Christian Science home page

 

I reviewed a handful of other religion websites but found nothing beyond English and Spanish.

While I doubt anyone is going to come close to challenging Jehovah’s Witnesses soon in languages, I’d love to see more competition. So if I’ve overlooked any website, please let me know.

You can now register the Japanese equivalent of .com: .コム

By John Yunker,

verisign_japanese_com

And so it begins.

Verisign, the registrar that manages .com domains, has begun its rollout of non-Latin .com equivalents, beginning with Japanese:

Japanese .com domain

Now, if you don’t have a Japanese domain name, slapping .コム to the end of your company’s name probably doesn’t make much sense from a branding perspective (though absolutely from an intellectual property perspective).

But more and more companies DO have Japanese domains names (or should).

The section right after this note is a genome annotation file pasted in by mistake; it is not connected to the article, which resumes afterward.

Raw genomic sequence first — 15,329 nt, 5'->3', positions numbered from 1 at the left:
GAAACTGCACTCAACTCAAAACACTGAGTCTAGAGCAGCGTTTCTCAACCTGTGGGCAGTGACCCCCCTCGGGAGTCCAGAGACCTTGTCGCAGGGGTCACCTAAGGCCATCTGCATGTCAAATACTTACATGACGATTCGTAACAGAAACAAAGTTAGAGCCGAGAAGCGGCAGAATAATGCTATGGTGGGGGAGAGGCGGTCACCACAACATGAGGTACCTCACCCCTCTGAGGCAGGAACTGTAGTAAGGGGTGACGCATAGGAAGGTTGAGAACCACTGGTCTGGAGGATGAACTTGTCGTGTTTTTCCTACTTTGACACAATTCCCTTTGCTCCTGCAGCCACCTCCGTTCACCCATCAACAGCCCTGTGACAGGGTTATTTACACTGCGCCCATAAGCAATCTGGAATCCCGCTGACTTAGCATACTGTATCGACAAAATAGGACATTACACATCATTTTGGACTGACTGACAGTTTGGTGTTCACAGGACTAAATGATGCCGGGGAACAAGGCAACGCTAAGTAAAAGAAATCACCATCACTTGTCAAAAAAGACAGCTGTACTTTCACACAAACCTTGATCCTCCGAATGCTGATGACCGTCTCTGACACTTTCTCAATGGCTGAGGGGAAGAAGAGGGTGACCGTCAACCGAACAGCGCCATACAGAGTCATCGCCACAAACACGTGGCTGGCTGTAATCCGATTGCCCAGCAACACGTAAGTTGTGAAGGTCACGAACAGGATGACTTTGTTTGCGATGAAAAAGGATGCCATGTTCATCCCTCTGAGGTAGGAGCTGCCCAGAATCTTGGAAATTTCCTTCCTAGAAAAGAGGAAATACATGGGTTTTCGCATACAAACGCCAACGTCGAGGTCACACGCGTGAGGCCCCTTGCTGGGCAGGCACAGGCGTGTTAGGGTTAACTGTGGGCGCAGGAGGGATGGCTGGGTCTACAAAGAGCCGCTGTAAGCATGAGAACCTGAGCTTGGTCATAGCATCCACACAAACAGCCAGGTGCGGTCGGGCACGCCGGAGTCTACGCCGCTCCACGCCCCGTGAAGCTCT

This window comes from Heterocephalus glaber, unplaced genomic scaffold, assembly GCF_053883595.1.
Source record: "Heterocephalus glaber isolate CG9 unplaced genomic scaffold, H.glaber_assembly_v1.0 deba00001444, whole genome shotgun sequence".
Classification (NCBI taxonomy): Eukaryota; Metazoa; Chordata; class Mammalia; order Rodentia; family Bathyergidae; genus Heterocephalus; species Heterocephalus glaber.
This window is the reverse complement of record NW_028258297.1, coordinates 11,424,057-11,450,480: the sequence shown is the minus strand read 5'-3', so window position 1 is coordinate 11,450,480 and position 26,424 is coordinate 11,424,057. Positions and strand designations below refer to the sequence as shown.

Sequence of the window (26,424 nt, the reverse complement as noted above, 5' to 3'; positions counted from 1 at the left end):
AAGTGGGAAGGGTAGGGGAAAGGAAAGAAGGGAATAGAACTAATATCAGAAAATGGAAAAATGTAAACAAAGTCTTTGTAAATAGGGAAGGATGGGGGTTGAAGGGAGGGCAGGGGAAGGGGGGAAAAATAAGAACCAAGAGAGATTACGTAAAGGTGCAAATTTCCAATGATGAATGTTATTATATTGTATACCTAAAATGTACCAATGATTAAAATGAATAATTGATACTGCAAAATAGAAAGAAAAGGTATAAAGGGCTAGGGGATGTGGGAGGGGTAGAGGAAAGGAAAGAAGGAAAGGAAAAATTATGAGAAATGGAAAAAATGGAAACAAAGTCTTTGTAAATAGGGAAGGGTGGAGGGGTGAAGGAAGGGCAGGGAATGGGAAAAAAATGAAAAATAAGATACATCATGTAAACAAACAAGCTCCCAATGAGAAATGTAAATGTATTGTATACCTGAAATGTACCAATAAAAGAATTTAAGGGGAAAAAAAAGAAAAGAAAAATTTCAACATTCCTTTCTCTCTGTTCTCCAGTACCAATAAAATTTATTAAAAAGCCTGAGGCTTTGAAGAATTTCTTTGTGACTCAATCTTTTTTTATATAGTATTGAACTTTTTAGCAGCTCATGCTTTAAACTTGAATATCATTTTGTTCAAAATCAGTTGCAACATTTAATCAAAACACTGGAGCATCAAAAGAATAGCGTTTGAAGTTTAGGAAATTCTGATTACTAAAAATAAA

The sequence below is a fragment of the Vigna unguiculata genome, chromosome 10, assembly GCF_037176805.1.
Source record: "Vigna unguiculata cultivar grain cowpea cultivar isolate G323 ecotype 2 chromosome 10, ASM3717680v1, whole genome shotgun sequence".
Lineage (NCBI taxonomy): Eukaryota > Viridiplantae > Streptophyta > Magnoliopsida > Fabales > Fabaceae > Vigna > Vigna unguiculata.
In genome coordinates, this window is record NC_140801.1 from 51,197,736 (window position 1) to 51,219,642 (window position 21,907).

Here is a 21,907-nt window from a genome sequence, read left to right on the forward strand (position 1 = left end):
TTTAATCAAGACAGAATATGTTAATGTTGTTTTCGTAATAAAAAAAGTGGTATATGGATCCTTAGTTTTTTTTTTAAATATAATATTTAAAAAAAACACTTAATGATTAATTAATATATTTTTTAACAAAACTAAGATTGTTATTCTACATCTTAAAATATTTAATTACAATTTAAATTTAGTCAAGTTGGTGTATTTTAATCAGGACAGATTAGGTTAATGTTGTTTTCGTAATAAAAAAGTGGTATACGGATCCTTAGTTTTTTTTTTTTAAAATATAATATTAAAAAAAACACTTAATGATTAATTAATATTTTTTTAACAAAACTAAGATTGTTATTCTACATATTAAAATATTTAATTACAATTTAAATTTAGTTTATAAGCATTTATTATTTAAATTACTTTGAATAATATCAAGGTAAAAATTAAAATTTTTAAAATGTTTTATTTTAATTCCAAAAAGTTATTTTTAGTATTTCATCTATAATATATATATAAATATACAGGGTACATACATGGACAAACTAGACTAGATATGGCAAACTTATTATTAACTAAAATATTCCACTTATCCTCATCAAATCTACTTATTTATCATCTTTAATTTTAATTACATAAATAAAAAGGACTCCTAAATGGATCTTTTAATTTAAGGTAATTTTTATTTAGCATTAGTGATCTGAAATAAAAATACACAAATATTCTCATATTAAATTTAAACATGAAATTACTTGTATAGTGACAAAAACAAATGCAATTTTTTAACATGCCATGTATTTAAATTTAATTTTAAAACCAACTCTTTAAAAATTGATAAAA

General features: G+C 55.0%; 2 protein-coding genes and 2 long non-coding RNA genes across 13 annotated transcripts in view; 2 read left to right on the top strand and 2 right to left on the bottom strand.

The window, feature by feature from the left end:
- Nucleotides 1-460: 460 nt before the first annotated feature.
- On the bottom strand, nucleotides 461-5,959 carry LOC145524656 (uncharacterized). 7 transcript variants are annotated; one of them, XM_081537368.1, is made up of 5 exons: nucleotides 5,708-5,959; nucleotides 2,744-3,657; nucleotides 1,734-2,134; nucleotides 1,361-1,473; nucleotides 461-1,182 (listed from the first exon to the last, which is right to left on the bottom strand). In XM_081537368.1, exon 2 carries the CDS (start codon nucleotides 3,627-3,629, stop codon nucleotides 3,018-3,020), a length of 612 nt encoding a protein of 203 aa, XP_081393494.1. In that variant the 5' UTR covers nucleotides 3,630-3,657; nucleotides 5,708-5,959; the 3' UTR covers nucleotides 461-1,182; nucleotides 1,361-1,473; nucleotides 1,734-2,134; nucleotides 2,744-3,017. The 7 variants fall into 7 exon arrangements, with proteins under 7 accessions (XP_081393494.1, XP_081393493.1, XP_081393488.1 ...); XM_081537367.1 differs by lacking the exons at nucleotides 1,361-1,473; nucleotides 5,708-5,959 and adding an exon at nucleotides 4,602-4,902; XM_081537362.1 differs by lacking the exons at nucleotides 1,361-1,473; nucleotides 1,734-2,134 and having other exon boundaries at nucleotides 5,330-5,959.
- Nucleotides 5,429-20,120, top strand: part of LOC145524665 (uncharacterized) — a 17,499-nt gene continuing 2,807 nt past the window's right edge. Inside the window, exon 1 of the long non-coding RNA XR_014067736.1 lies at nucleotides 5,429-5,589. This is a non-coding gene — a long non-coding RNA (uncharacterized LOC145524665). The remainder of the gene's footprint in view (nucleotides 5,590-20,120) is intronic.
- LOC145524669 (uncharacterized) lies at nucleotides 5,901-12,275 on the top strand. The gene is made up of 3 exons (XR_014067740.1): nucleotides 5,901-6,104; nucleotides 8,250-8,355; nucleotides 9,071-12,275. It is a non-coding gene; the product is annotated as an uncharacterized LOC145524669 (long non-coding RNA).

And these companies will be registering this domain, if they haven’t already.

The official land rush begins May 16, 2016. So get ready!

Japanese is only just the beginning.

 

 

 

 

Say hello to the first .google domain

By John Yunker,

domains.google

Google announced the launch of domains.google. today, not a new service but a newly “domained” service.

I think it’s fitting that the first public use of .google is applied to its domains business.

The question is: What other business lines will begin using .google?

And what will .google ultimately resolve to? A search window?

 

  Category: Google, gTLDs
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Chinese marathoners suffer from lack of translation

By John Yunker,

soap china

According to People’s Daily, a number of runners in a South China marathon suffered from more than simply lack of hydration.

Try lack of translation.

The bar of soap shown above was included in each runner’s swag bag — apparently a number of runners thought they were energy bars. Yes, folks, translation does matter!

And even in English, that package does not look like soap. After 26 miles I might have done the same thing.

  Category: China, Translation